Written by Sheila Sonnenschein, Convener and Rev. Mary Gibson McCoy, Co-Convener Greater KC Interfaith Council.
The Greater Kansas City Interfaith Council is shocked and saddened by the recent attack at the Somali Center of Kansas City, which resulted in the death of 15-year-old Abdisamad “Adam” Sheikh Hussain. We applaud the quick response of law enforcement units, which are investigating this incident as a possible hate crime. There is evidence that the community had been dealing with anti-Muslim statements and threats prior to this incident.
Written by Rabbi Arthur P. Nemitoff, Guest columnist
In the spring of 1968, I was attending Southwest High School. It was a difficult moment in American history. The Rev. Martin Luther King, Jr. had been assassinated. The country was seething with racial tension. On April 9, the day of King’s funeral, Kansas City officials had decided not to close schools. That decision led to riots in the city, leaving five dead and over 100 arrested.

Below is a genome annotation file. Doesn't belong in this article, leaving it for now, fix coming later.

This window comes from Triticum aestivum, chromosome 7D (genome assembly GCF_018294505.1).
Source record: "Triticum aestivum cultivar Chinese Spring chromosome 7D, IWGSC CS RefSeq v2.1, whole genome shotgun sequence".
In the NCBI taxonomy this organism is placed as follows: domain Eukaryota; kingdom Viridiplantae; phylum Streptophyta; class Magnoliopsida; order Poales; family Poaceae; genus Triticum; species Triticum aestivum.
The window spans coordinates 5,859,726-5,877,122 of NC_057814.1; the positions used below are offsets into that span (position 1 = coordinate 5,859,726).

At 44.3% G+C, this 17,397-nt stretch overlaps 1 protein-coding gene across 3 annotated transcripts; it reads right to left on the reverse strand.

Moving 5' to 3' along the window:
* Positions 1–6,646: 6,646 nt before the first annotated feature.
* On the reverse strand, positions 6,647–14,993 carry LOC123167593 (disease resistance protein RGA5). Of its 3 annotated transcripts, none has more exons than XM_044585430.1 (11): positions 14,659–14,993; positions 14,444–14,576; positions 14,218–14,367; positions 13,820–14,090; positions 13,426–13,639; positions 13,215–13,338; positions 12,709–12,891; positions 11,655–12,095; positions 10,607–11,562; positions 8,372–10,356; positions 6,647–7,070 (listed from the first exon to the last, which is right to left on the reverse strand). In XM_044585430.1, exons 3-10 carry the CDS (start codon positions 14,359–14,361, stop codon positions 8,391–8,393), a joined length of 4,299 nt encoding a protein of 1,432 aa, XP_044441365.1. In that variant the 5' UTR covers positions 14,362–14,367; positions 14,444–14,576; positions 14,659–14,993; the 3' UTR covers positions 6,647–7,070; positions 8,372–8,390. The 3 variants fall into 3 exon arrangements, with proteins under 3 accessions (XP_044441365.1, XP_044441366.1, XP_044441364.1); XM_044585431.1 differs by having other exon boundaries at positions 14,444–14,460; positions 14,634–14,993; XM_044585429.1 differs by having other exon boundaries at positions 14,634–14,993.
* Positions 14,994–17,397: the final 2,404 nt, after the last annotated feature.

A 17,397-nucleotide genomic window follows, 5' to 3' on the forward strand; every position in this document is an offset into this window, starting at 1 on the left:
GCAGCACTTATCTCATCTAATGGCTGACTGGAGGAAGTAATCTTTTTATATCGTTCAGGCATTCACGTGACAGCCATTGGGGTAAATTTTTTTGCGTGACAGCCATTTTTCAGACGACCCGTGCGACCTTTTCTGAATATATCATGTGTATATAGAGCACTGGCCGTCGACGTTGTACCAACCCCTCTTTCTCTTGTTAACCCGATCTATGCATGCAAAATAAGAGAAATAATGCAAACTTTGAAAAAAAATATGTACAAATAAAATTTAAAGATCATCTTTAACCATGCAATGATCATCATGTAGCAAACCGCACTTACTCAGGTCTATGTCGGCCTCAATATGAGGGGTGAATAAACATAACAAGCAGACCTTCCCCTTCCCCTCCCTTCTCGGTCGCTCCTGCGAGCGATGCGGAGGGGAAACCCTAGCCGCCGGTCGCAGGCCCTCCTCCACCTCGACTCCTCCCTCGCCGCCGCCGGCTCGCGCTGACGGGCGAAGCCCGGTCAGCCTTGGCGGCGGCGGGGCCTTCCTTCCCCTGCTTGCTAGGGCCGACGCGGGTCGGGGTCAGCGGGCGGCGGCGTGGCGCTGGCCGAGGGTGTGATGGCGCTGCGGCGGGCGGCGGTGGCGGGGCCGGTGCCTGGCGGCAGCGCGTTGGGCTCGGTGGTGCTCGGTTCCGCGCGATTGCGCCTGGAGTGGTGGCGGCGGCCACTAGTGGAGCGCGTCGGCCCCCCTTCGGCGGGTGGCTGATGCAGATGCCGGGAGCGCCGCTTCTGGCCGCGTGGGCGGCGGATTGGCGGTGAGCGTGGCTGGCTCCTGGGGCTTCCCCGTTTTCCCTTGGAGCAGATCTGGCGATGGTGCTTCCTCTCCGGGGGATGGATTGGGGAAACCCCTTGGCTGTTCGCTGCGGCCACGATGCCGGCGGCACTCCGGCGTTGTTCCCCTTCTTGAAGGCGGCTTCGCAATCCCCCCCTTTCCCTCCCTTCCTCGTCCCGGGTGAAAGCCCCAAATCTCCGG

For youth between the ages of 10 and 24, suicide is the third leading cause of death. For every adolescent death by suicide you hear about, approximately 25 suicide attempts are made. These are shocking statistics. Sadly, once again we have become aware of teen suicides in our community. Even if you didn’t know the individuals involved, parents and teens are intensely impacted when young people take their life.
The spinning-top name (not the game) appears to be of recent origin, perhaps first employed in the 19th century. From the German word drehen meaning to turn or to spin our Yiddish-speaking forefathers forged the neologism dreidel despite the fact that the German term Kreisel for a spinning-top existed. In southern Germany the final /l/ sound often is used to indicate diminutive objects suggesting that the word dreidel originated from this geographical area. Alternatively speakers of Yiddish no longer living in southern Germany may have created the word dreidel. In any event, the creator or creators of the word dreidel cleverly selected a German word root to name a distinctively Jewish object, thereby, avoiding a German word to commemorate an upbeat rabbinic holiday.